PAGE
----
When it comes to personalized ornaments, the possibilities are endless.
We have a large selection of meaningful Christmas ornaments that are suitable for any recipient, whether it be your children, spouse, friends, co-workers or teachers. Christmas ornaments make the perfect gift ideas that are treasured year after year, and all of the ornaments at this well organized site can either be personalized with a single name or the names of your whole family. You will see many choices for Christmas ornaments that are engraved, painted or printed with unique designs and personalization. Choose from a wide selection of ornaments to find the perfect custom ornament to meet your needs.
Personalized Christmas ornaments are also ideal gifts for grab bags, exchanges, stocking stuffers or any life changing event. You might want to give personalized ornaments to a newlywed couple celebrating their first Christmas together, a mother expecting her first child, someone who has just graduated or to a baby for their first Christmas. More and more, we see gift buyers using custom printed ornaments to mark special occasions and many people order a personalized ornament to celebrate a new baby. Then they continue the tradition by personalizing an ornament for the child each year. All of these unique ornaments are perfect to complement any event. They give you a chance at the end of the year to look back at all of the good times, and the personalized ornaments will remind your gift recipients of these fond memories for years to come. Christmas will take on a new meaning each and every single year when you give personalized Christmas ornaments.
The Christmas Forest elves are busy in the workshop making gorgeous wreaths from the exquisite noble fir of the majestic Cascade Mountains. They are ready to help you start one of the best family traditions you’ll ever make! Their customers return year after year because they know this is where they can buy the freshest wreaths and garlands and they want to share them with everyone on their gift list. The incredibly fragrant greens and berries “start the season” for many.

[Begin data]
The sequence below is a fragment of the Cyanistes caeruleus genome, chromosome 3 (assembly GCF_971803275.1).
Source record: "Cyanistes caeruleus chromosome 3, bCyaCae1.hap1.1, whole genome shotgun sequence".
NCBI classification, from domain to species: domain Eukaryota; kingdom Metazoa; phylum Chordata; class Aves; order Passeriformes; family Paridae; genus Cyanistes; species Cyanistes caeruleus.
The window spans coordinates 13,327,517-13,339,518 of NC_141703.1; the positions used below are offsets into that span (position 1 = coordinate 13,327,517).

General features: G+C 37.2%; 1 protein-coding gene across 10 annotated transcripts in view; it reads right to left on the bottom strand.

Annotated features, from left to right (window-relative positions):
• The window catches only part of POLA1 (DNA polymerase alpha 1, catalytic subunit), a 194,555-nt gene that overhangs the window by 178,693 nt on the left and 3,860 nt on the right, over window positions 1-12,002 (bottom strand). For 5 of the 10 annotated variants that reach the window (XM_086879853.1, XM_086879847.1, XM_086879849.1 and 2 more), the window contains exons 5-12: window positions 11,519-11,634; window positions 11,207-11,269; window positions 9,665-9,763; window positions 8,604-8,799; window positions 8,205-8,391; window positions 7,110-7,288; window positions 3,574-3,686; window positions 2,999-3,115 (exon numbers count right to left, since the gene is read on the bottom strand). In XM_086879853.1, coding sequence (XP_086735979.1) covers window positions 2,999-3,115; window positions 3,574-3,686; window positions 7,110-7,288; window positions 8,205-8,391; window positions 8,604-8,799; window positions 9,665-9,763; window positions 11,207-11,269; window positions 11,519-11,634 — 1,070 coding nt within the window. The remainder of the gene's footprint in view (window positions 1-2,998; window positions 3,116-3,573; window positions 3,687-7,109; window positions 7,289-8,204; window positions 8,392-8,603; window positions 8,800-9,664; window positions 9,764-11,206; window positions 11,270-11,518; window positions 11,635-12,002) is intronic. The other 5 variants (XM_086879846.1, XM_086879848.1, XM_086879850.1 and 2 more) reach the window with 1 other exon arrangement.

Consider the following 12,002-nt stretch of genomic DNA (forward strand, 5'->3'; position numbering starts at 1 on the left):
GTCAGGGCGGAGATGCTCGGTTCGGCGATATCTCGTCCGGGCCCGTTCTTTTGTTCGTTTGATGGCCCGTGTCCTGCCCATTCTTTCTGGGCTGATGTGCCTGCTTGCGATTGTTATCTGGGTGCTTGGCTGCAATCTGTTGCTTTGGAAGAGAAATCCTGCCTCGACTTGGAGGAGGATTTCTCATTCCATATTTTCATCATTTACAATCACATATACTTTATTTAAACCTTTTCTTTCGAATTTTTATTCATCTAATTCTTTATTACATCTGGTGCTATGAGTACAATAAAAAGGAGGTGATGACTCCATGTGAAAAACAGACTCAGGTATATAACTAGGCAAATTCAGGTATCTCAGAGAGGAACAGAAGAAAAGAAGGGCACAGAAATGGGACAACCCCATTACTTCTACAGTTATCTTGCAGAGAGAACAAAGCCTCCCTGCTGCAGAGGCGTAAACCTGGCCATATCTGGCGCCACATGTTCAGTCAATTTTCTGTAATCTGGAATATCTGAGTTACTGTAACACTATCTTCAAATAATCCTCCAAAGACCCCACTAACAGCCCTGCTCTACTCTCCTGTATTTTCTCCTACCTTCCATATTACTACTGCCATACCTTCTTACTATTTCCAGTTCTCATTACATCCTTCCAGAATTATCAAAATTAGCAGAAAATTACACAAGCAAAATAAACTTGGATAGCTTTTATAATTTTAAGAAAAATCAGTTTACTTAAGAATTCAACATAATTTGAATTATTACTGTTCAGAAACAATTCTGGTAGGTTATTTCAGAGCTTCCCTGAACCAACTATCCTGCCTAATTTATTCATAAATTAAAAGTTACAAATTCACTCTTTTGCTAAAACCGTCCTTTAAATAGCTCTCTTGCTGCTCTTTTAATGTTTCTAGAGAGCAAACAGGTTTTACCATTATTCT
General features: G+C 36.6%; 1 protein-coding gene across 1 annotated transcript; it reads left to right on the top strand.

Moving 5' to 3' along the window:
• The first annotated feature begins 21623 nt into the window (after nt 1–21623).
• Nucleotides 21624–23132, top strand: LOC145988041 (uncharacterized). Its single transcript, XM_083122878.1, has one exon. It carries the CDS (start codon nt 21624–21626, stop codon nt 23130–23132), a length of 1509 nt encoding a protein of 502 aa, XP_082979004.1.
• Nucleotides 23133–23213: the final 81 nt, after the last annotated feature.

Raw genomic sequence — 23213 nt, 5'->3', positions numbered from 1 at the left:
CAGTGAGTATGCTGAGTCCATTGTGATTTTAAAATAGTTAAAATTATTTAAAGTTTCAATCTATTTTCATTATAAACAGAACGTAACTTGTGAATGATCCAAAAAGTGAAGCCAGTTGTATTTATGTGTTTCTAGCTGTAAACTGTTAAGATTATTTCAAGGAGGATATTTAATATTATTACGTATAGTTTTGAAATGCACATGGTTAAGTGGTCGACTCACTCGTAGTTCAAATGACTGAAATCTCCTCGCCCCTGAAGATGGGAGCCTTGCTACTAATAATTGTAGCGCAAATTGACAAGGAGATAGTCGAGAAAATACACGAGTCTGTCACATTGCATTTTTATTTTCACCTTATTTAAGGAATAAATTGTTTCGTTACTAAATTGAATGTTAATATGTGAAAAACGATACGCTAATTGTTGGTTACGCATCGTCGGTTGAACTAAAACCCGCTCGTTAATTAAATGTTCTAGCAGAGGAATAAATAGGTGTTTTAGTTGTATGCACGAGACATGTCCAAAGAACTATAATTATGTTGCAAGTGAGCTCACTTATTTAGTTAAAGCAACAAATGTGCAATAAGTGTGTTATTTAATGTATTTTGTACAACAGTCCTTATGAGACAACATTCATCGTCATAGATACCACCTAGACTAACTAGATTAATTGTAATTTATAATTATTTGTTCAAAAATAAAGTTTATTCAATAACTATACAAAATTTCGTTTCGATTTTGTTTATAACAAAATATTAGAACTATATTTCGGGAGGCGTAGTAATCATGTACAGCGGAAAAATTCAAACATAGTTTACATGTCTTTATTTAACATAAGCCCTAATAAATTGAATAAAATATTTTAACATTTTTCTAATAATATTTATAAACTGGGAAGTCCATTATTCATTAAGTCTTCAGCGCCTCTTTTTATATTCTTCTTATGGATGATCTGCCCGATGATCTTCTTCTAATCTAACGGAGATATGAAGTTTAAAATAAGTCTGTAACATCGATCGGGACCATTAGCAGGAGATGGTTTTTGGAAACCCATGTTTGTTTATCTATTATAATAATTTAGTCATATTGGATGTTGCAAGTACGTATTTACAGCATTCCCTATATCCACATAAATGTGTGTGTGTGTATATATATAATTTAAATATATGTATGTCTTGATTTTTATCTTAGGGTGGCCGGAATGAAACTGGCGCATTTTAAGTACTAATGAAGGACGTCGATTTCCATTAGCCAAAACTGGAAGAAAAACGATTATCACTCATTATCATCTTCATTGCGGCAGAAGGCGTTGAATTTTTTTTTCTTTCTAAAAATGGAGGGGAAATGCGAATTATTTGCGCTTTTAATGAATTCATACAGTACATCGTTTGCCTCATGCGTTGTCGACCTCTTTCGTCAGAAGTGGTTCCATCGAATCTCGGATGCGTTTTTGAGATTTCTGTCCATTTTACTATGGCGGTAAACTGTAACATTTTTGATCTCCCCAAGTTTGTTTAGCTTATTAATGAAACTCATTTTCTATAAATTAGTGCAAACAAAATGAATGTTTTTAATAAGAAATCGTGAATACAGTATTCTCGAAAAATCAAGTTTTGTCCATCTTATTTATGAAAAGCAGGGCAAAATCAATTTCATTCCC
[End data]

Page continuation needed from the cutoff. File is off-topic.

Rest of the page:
The folks at Christmas Forest have come a long way from their humble beginnings in 1976 when it was just Mr & Mrs Holt designing and crafting the wreaths. The two of them would leave home by 4am to be at Pike’s Place Market in Seattle when the roll call for booths began at 6am. One of them would work the booths (many times located out in the rain) while the other one would go door-to-door on Queen Ann Hill. The wreaths are so nice that they averaged a sale every third door. At the end of the day, it was back to the workshop to make wreaths late into the night.
It was a great learning experience, helping the Holts find their niche of providing the highest quality evergreens available, thus beginning a thriving family business 34 years ago.
Christmas Forest provides 50 – 60 jobs each season for residents in a Washington state county with very high unemployment rates. Because the majority of the Christmas Forest elves return year after year, they’ve become a very close family – they work there because they love what they do and they love pleasing their customers. The production crew and artisans are so proud of the work they do that they put their name tag on the back of each wreath they make. The office staff also gets to know the customers personally and looks forward to talking to them every year.